No book has ever frightened me as much as American Betrayal. ... [West] patiently builds a story outlining a network of subversion so bizarrely immense that to write it down will seem too fantastic to anyone without the book’s detailed breadth and depth. It all adds up to a story so disturbing that it has changed my attitude to almost everything I think about how the world actually is. ... By the time you put the book down, you have a very different view of America’s war aims and strategies. The core question is, did the USA follow a strategy that served its own best interests, or Stalin’s? And it’s not that it was Stalin’s that is so compelling, since you knew that had to be the answer, but the evidence in detail that West provides that makes this a book you cannot ignore. 

-- Steven Kates, RMIT (Australia) Associate Professor of Economics, Quadrant

"Diana West's new book rewrites WWII and Cold War history not by disclosing secrets, but by illuminating facts that have been hidden in plain sight for decades. Furthermore, she integrates intelligence and political history in ways never done before."

-- Jeffrey Norwitz, former professor of counterterrorism, Naval War College

[American Betrayal is] the most important anti-Communist book of our time ... a book that can open people's eyes to the historical roots of our present malaise ... full of insights, factual corroboration, and psychological nuance. 

-- J.R. Nyquist, author, Origins of the Fourth World War 

Although I know [Christopher] Andrew well, and have met [Oleg] Gordievsky twice, I now doubt their characterization of Hopkins -- also embraced by Radosh and the scholarly community. I now support West's conclusions after rereading KGB: The Inside Story account 23 years later [relevant passages cited in American Betrayal]. It does not ring true that Hopkins was an innocent dupe dedicated solely to defeating the Nazis. Hopkins comes over in history as crafty, secretive and no one's fool, hardly the personality traits of a naïve fellow traveler. And his fingerprints are on the large majority of pro-Soviet policies implemented by the Roosevelt administration. West deserves respect for cutting through the dross that obscures the evidence about Hopkins, and for screaming from the rooftops that the U.S. was the victim of a successful Soviet intelligence operation.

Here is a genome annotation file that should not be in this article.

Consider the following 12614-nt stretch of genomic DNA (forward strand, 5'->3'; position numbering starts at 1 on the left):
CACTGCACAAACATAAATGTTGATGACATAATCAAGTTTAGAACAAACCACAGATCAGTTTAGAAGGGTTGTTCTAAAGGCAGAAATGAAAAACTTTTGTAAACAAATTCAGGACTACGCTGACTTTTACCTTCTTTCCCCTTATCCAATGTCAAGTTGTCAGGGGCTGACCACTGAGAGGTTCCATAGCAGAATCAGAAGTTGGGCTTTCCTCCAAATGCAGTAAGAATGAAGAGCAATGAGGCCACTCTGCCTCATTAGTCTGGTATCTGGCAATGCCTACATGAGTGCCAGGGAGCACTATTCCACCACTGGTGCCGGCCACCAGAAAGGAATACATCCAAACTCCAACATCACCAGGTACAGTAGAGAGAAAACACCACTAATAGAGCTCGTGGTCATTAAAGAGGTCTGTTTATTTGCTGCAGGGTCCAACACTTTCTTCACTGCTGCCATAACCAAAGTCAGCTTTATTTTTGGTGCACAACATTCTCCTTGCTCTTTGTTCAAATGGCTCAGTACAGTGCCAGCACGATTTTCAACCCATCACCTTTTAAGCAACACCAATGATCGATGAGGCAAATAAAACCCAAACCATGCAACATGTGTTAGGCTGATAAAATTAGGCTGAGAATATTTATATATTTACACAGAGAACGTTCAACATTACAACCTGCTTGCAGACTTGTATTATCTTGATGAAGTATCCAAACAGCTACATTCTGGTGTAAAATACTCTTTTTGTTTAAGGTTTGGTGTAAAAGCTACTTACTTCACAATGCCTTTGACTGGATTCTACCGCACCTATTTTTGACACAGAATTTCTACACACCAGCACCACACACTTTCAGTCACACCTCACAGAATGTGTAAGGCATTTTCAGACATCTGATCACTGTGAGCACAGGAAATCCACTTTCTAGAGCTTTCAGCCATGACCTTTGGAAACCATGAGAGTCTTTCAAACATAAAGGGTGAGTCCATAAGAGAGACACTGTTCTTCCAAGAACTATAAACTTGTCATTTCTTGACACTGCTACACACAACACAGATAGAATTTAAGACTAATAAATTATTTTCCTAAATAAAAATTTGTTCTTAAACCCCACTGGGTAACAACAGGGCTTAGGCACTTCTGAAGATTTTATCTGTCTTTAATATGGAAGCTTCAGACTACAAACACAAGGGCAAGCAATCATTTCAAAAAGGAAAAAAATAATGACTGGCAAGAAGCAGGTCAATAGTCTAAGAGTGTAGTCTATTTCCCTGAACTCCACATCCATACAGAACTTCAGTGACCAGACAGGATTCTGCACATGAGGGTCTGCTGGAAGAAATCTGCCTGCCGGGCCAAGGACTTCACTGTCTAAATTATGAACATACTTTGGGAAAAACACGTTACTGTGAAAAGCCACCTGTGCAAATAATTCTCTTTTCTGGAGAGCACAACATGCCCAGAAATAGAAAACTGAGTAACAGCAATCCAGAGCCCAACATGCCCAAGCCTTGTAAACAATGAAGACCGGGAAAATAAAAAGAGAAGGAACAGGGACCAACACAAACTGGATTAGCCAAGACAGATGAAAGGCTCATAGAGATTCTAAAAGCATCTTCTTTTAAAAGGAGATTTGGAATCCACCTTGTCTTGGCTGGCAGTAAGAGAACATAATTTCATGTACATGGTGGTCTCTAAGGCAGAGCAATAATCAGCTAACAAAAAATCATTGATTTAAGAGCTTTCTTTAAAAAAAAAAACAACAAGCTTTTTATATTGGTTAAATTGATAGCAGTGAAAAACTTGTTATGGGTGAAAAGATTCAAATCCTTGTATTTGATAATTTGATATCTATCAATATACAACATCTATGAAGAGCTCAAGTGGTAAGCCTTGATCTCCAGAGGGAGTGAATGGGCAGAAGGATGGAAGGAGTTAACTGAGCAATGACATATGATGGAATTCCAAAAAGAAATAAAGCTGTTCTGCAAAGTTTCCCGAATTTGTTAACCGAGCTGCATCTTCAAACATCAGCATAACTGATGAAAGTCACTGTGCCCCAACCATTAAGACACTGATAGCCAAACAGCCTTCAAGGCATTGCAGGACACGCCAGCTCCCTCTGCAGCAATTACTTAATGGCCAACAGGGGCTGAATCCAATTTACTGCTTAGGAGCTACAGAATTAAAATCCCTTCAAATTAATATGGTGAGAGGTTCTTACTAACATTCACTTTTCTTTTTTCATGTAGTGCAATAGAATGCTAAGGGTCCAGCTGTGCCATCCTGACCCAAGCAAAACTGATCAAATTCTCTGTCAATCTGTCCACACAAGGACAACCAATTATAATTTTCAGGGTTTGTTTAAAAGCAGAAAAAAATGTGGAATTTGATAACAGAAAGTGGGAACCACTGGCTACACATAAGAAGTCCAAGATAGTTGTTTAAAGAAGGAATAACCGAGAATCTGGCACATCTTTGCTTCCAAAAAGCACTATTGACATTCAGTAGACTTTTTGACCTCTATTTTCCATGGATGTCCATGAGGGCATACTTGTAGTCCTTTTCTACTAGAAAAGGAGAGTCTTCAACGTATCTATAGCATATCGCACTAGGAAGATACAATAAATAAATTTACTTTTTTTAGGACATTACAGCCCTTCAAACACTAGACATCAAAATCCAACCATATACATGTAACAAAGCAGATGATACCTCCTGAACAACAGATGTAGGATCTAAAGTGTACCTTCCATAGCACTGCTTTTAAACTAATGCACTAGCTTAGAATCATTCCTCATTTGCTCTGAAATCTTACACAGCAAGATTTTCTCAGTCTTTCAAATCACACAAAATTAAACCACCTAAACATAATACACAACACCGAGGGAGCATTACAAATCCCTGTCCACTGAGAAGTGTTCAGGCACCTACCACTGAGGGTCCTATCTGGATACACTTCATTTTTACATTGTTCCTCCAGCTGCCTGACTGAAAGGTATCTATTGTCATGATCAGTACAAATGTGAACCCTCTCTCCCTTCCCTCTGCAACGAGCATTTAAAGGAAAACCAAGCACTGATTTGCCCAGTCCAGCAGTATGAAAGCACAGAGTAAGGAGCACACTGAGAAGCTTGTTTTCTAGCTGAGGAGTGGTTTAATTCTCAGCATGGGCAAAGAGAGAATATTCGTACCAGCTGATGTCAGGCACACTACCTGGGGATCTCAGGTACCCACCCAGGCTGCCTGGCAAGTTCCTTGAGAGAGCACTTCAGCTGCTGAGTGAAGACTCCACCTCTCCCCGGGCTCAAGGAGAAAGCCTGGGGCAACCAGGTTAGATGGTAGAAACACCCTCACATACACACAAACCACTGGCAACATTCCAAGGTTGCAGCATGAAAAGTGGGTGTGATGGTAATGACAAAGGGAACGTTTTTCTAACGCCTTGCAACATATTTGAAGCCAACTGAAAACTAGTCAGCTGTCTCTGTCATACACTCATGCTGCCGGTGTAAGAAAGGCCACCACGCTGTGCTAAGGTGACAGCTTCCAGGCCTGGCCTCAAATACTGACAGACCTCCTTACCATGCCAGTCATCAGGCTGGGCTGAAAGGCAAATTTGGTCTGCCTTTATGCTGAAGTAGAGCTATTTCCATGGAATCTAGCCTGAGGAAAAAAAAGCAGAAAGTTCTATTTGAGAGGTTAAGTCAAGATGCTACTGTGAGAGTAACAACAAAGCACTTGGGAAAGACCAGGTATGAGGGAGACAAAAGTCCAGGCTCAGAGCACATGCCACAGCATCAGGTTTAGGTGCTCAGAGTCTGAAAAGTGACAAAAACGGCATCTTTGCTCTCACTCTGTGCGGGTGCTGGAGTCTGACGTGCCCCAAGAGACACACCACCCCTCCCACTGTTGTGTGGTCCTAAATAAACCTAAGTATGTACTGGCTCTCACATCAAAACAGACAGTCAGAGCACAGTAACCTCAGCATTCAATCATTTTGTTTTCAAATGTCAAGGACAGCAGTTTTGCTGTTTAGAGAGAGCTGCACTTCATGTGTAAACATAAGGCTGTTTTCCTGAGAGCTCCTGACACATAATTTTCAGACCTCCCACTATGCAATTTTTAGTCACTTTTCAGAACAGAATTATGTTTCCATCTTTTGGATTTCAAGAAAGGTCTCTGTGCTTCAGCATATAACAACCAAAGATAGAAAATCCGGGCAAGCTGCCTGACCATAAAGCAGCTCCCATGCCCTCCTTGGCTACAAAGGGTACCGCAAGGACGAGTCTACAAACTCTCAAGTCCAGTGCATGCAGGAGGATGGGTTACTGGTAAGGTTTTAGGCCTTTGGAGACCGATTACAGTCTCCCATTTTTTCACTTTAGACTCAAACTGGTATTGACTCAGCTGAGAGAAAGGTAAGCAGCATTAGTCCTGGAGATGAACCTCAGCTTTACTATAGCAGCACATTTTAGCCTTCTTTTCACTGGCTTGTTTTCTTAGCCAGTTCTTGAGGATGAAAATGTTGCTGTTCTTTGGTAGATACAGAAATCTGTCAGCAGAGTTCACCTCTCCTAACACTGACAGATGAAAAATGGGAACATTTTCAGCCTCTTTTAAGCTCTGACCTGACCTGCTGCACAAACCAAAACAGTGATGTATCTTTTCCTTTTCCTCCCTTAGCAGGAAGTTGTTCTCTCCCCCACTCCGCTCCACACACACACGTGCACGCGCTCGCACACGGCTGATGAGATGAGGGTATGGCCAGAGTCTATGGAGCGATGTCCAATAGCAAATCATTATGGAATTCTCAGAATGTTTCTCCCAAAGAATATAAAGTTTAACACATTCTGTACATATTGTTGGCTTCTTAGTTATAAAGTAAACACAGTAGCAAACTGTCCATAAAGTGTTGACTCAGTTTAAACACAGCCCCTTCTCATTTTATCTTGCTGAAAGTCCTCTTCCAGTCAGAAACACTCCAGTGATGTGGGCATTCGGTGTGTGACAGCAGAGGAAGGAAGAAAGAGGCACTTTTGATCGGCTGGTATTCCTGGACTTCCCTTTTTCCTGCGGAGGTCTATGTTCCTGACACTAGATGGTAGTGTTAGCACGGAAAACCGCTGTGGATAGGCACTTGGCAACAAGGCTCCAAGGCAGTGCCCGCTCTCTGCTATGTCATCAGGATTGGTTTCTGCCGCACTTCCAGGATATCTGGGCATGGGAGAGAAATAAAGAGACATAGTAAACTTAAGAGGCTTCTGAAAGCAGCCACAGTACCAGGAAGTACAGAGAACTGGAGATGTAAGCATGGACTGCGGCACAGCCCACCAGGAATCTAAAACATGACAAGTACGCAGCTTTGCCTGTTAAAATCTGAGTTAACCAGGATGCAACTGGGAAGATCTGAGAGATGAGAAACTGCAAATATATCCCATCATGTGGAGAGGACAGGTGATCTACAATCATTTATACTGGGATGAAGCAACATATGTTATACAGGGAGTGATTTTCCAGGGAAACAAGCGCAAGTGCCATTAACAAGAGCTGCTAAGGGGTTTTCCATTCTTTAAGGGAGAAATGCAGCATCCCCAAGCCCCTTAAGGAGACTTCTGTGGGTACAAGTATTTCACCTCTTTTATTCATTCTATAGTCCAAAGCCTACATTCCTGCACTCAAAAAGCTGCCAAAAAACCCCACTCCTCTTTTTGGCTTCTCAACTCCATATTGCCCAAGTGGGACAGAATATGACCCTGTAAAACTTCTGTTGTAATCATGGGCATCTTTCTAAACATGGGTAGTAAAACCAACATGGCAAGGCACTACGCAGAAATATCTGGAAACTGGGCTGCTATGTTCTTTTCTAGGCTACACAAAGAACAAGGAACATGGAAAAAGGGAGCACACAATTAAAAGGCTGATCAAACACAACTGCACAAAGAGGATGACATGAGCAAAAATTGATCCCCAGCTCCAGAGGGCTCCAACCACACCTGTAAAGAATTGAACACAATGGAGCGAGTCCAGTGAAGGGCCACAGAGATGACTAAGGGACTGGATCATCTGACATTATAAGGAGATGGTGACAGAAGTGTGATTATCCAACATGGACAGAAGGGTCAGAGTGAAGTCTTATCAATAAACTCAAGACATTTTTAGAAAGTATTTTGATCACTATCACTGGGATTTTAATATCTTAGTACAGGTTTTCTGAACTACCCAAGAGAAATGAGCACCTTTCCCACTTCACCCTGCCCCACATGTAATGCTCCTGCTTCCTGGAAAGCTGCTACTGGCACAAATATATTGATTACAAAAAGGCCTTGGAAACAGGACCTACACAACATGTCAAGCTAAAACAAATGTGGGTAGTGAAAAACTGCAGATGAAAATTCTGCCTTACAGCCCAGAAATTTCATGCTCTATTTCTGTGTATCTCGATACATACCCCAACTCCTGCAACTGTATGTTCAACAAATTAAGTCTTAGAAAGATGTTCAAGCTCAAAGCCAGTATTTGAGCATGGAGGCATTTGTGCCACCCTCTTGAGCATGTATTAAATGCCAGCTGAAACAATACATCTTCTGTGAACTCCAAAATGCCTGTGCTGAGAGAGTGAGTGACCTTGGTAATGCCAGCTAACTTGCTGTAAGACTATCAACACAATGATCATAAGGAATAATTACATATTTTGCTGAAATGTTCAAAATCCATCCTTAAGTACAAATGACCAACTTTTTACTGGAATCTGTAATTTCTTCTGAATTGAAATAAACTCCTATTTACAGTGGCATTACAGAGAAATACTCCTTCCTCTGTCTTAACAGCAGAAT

-- Bernie Reeves, founder of The Raleigh Spy Conference, American Thinker

Diana West’s American Betrayal — a remarkable, novel-like work of sorely needed historical re-analysis — is punctuated by the Cassandra-like quality of “multi-temporal” awareness. ... But West, although passionate and direct, is able to convey her profoundly disturbing, multi-temporal narrative with cool brilliance, conjoining meticulous research, innovative assessment, evocative prose, and wit.

-- Andrew G. Bostom, PJ Media

Do not be dissuaded by the controversy that has erupted around this book which, if you insist on complete accuracy, would be characterized as a disinformation campaign.

-- Jed Babbin, The American Spectator

In American Betrayal, Ms. West's well-established reputation for attacking "sacred cows" remains intact. The resulting beneficiaries are the readers, especially those who can deal with the truth.

-- Wes Vernon, Renew America

If the Soviet penetration of Washington, D.C., was so wide and so deep that it functioned like an occupation …
If, as a result of that occupation, American statecraft became an extension of Soviet strategy …
If the people who caught on – investigators, politicians, defectors – and tried to warn the American public were demonized, ridiculed and destroyed for the good of that occupation and to further that strategy …
And if the truth was suppressed by an increasingly complicit Uncle Sam …

Would you feel betrayed?

Now available from St. Martin's Press, American Betrayal: The Secret Assault on Our Nation’s Character

View Blog
Aug 5

Written by: Diana West
Sunday, August 05, 2018 3:24 AM 

Below, I am reposting all three parts of "Russians for Hillary," which first appeared here on May 30-May 31. Drawing mainly from interview transcripts released in May by the Senate Judiciary Committee, the series demonstrates that there was not one Trump supporter among the "Russians" who made the pilgrimage to Trump Tower to "help" Donald Trump. 

Further, the record shows that this building block in the case of "Russian collusion" against President Trump,  was actually set up by a motley bunch of Russian-Americans, one Russian, and their British facilitator, all of whom we should now, finally, come to understand as ... "Russians for Hillary."  

Part 1.

Earlier this month, the Senate Judiciary Committee released a set of transcripts of interviews and exhibits related to its "Inquiry into Circumstances Surrounding Trump Tower Meeting."   

I am looking at the interviews from the "Russian" side of the table, the people who sat across from Don Trump Jr. as he waited expectantly to hear an incriminating story about Hillary Clinton that never came: Irakly “Ike” Kaveladze, Anatoli Samochornov, Rinat Akhmetshin, the Britisher Robert Goldstone. There is also the written testimony of Natalia Veselnitskaya.